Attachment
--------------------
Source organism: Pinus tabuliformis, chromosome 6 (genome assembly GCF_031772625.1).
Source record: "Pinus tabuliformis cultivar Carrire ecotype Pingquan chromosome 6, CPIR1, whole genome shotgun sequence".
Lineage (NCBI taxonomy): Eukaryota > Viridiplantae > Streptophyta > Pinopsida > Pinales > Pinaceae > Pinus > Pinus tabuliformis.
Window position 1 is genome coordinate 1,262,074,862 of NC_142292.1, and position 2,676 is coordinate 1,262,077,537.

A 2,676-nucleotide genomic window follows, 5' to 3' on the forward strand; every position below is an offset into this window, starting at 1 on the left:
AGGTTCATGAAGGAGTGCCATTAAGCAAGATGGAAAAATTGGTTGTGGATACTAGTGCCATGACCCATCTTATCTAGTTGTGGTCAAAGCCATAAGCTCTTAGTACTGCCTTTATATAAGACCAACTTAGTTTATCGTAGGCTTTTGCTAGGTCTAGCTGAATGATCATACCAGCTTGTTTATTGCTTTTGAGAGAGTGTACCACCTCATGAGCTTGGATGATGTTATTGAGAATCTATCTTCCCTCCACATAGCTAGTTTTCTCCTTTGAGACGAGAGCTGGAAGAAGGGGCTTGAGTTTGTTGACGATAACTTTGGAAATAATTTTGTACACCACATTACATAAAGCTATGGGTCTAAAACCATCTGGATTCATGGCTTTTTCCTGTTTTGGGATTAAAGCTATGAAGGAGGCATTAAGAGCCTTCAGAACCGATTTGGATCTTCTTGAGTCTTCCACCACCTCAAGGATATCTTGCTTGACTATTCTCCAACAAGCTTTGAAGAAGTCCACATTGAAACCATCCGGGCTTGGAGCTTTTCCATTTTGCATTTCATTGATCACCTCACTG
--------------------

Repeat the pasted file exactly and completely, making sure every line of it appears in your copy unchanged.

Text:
Source organism: Pinus tabuliformis, chromosome 6 (genome assembly GCF_031772625.1).
Source record: "Pinus tabuliformis cultivar Carrire ecotype Pingquan chromosome 6, CPIR1, whole genome shotgun sequence".
Lineage (NCBI taxonomy): Eukaryota > Viridiplantae > Streptophyta > Pinopsida > Pinales > Pinaceae > Pinus > Pinus tabuliformis.
Window position 1 is genome coordinate 1,262,074,862 of NC_142292.1, and position 2,676 is coordinate 1,262,077,537.

A 2,676-nucleotide genomic window follows, 5' to 3' on the forward strand; every position below is an offset into this window, starting at 1 on the left:
AGGTTCATGAAGGAGTGCCATTAAGCAAGATGGAAAAATTGGTTGTGGATACTAGTGCCATGACCCATCTTATCTAGTTGTGGTCAAAGCCATAAGCTCTTAGTACTGCCTTTATATAAGACCAACTTAGTTTATCGTAGGCTTTTGCTAGGTCTAGCTGAATGATCATACCAGCTTGTTTATTGCTTTTGAGAGAGTGTACCACCTCATGAGCTTGGATGATGTTATTGAGAATCTATCTTCCCTCCACATAGCTAGTTTTCTCCTTTGAGACGAGAGCTGGAAGAAGGGGCTTGAGTTTGTTGACGATAACTTTGGAAATAATTTTGTACACCACATTACATAAAGCTATGGGTCTAAAACCATCTGGATTCATGGCTTTTTCCTGTTTTGGGATTAAAGCTATGAAGGAGGCATTAAGAGCCTTCAGAACCGATTTGGATCTTCTTGAGTCTTCCACCACCTCAAGGATATCTTGCTTGACTATTCTCCAACAAGCTTTGAAGAAGTCCACATTGAAACCATCCGGGCTTGGAGCTTTTCCATTTTGCATTTCATTGATCACCTCACTG